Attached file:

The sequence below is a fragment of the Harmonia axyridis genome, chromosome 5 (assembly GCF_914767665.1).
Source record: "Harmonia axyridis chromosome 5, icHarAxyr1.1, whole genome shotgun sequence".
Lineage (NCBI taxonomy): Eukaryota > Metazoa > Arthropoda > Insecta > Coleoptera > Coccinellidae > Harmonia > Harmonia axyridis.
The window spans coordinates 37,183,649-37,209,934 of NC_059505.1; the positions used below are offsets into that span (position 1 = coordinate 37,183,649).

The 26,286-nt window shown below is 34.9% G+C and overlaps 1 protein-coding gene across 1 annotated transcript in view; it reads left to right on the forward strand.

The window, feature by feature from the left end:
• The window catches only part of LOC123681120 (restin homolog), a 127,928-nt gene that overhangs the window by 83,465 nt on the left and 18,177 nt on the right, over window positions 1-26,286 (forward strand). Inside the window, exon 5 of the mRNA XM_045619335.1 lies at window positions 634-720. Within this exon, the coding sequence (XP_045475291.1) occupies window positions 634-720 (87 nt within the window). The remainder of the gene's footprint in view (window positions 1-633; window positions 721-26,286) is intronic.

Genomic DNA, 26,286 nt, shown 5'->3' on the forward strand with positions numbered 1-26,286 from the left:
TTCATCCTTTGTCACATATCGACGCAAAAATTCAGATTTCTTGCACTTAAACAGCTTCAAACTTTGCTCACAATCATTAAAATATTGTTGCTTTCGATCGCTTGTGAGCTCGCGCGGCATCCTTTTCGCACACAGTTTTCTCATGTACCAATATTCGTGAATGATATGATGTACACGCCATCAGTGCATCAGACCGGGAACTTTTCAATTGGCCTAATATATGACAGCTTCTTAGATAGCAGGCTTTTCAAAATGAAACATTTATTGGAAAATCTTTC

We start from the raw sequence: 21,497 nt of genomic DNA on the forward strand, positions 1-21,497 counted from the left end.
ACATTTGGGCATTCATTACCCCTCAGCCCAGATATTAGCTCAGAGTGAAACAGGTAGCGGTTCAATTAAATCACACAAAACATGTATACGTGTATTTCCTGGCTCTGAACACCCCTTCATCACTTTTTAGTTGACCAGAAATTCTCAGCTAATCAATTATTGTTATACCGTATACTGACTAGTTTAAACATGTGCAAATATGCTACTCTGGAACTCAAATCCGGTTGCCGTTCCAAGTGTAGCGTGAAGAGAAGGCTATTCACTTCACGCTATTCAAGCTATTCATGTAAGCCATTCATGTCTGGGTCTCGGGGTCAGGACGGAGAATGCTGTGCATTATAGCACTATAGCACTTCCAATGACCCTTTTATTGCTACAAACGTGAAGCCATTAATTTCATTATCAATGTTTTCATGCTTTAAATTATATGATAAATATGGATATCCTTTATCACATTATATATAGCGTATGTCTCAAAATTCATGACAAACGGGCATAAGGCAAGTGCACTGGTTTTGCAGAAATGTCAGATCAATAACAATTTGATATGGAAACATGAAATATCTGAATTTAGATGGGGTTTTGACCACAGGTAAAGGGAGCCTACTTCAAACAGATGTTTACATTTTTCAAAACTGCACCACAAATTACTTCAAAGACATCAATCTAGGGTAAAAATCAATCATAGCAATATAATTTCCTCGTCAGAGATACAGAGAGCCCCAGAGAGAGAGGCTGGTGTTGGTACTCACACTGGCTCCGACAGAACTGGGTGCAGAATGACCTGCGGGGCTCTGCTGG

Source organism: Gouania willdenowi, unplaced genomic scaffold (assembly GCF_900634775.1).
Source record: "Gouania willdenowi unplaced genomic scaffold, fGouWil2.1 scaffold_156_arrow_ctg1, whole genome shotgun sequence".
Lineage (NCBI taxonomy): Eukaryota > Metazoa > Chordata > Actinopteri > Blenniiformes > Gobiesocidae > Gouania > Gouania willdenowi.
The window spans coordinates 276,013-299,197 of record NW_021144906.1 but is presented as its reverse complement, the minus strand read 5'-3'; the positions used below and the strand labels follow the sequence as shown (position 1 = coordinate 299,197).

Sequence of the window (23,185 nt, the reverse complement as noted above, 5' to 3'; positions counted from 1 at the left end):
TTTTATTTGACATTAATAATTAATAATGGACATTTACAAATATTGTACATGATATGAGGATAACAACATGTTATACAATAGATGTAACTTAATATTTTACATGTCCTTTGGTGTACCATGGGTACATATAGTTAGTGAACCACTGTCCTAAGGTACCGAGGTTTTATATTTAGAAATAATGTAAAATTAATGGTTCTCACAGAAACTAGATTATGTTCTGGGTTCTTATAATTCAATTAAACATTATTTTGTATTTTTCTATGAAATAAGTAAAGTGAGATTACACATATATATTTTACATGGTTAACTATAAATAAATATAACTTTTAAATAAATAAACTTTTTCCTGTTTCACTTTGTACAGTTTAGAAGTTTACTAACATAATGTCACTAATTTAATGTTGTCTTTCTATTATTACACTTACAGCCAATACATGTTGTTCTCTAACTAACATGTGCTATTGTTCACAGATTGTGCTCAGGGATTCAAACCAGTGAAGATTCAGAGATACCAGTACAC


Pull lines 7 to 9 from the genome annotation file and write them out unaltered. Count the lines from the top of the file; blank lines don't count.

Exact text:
• The window catches only part of LOC123681120 (restin homolog), a 127,928-nt gene that overhangs the window by 83,465 nt on the left and 18,177 nt on the right, over window positions 1-26,286 (forward strand). Inside the window, exon 5 of the mRNA XM_045619335.1 lies at window positions 634-720. Within this exon, the coding sequence (XP_045475291.1) occupies window positions 634-720 (87 nt within the window). The remainder of the gene's footprint in view (window positions 1-633; window positions 721-26,286) is intronic.

Genomic DNA, 26,286 nt, shown 5'->3' on the forward strand with positions numbered 1-26,286 from the left:
TTCATCCTTTGTCACATATCGACGCAAAAATTCAGATTTCTTGCACTTAAACAGCTTCAAACTTTGCTCACAATCATTAAAATATTGTTGCTTTCGATCGCTTGTGAGCTCGCGCGGCATCCTTTTCGCACACAGTTTTCTCATGTACCAATATTCGTGAATGATATGATGTACACGCCATCAGTGCATCAGACCGGGAACTTTTCAATTGGCCTAATATATGACAGCTTCTTAGATAGCAGGCTTTTCAAAATGAAACATTTATTGGAAAATCTTTC